Give dolphins space

Tari JeffersSouth Western Times
Water users in Bunbury are being asked to stay away from dolphin mum and their babies during this vulnerable time.
Camera IconWater users in Bunbury are being asked to stay away from dolphin mum and their babies during this vulnerable time. Credit: Supplied

A dolphin baby boom in Koombana Bay has led to a rush of people trying to get a glimpse of the cute arrivals and putting them at risk.

But water users in the Bunbury region are being urged to steer clear of the newborn dolphins and their mums while they are in a vulnerable state.

Dolphin breeding season is between February and March each year and this year five calves have already been born.

Dolphin Discovery Centre conservation manager Jan Tierney said there had already been a couple of incidents this season of boats chasing dolphins and calves and even people doing “bombies” into pods of dolphins.

Get in front of tomorrow's news for FREE

Journalism for the curious Australian across politics, business, culture and opinion.


“Calves are very vulnerable, especially for the first few months,” Mrs Tierney said. “We need people to give them space to thrive.

“Dolphins need to eat 8-14kg of food a day to survive and produce milk for their babies, so we need to allow them space to do that.”

Mrs Tierney said water-based clubs in the bay were aware of the requirements and adhered to the rules about staying away.

Koombana Bay Sailing Club commodore Stuart Thompson said dolphins were precious to the region.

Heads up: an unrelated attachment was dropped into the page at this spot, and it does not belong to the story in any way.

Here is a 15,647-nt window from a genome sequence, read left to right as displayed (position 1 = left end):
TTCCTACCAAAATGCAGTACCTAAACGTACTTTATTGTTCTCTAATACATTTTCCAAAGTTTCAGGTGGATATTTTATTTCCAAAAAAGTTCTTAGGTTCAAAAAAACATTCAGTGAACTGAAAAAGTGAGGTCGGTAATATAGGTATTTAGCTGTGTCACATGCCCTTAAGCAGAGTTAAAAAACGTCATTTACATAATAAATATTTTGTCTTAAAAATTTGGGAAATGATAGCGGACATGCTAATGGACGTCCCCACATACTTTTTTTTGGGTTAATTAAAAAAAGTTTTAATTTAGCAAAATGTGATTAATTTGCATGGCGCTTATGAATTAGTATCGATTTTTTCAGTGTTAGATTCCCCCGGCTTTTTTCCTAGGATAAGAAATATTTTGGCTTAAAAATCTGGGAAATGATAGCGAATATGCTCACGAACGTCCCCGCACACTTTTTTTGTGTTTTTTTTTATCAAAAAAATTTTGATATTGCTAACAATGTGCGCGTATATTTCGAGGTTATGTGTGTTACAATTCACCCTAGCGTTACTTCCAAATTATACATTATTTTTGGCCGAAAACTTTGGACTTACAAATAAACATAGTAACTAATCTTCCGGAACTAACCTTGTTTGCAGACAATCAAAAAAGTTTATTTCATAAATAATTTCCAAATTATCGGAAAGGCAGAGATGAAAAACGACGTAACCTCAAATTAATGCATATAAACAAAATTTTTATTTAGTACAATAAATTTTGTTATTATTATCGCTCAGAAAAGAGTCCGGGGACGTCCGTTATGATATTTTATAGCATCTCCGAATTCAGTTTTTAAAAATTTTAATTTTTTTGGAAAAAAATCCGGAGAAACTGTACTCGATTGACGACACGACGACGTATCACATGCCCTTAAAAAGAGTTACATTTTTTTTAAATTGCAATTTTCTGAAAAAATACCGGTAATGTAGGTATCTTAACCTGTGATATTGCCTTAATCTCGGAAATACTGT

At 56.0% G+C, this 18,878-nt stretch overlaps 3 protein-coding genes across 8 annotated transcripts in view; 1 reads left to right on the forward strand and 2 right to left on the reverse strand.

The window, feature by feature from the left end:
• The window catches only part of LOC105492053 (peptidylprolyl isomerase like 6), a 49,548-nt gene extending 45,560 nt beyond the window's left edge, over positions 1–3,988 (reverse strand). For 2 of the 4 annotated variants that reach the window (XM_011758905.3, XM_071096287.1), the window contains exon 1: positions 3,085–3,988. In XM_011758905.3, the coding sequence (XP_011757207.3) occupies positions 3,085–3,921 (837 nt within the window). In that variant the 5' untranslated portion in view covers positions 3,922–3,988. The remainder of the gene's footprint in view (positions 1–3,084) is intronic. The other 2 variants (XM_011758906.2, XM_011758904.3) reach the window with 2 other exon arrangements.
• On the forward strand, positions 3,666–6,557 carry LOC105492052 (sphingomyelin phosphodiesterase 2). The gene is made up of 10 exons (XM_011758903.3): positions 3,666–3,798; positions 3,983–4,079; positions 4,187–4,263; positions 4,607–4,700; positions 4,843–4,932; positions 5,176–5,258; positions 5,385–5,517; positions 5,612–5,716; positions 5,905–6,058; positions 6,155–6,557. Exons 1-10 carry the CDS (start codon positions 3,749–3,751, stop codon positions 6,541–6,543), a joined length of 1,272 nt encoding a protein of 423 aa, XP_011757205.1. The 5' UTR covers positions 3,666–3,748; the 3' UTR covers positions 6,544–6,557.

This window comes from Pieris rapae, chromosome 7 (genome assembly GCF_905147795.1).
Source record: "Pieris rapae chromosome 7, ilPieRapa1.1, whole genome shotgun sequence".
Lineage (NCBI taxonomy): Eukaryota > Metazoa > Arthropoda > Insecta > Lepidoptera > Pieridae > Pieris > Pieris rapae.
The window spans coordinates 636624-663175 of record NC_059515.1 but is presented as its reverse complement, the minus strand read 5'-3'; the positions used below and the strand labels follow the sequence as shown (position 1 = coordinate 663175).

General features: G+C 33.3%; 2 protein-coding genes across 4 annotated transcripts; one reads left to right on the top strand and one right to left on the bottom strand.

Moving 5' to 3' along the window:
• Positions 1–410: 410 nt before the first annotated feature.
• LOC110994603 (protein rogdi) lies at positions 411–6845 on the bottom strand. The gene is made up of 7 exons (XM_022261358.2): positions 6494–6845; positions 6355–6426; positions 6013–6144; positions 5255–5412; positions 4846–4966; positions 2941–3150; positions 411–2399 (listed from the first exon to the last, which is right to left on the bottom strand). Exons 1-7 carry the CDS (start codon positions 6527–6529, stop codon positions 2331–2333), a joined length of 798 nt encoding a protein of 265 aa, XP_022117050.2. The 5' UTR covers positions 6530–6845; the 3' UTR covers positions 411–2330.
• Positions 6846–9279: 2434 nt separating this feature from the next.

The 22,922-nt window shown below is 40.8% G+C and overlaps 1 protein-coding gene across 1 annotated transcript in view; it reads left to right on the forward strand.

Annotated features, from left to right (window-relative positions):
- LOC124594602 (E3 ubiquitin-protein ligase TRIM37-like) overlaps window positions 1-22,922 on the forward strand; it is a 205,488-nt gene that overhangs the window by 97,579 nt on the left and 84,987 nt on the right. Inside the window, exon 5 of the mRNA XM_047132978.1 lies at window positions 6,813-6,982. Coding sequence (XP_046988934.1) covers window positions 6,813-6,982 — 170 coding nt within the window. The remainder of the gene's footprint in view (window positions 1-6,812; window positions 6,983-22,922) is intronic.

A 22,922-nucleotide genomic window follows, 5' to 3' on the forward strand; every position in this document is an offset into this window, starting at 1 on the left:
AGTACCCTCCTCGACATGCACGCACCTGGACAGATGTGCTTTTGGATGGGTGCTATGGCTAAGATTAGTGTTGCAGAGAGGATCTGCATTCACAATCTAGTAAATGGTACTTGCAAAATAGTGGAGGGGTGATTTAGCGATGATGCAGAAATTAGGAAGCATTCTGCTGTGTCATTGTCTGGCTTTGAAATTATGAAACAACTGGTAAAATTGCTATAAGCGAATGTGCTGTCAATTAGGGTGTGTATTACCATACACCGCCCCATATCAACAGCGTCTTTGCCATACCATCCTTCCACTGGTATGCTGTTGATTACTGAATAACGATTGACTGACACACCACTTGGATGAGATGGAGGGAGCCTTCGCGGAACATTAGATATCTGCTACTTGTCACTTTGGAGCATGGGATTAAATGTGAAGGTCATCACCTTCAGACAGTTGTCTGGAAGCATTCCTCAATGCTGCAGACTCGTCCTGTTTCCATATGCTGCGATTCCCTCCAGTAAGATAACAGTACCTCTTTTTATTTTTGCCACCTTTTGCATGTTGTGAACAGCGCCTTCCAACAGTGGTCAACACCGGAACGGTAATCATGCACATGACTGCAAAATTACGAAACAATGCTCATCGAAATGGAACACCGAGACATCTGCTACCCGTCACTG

“We are conscious of our environmental impact, including tossing rubbish overboard,” he said.

“Staying away from dolphins is crystal clear to us.”

Mr Thompson said in the history of the club, there had never been an incident of members interfering with dolphins.

He said because members’ boats moved quickly but took time to turn, it was understood by members to just steer clear of dolphins all together.

“We have to look after them, dolphins are an essential part of what Bunbury is all about,” he said.

Mrs Tierney said while dolphins in the region were used to people and boats, it was important to stay away from them in the water.

“If the dolphins come up to you, whether it’s a boat or jetski or just you in the water, stay stationary and don’t follow after or touch them,” she said.

There are four dolphin mums, Calypso, Koomba, Eaton and Aritaki, with their babies in the Bunbury bay and one mum and her baby at Peppermint Grove Beach.

Mrs Tierney said there were still a few more births expected during the season.

Get the latest news from thewest.com.au in your inbox.

Sign up for our emails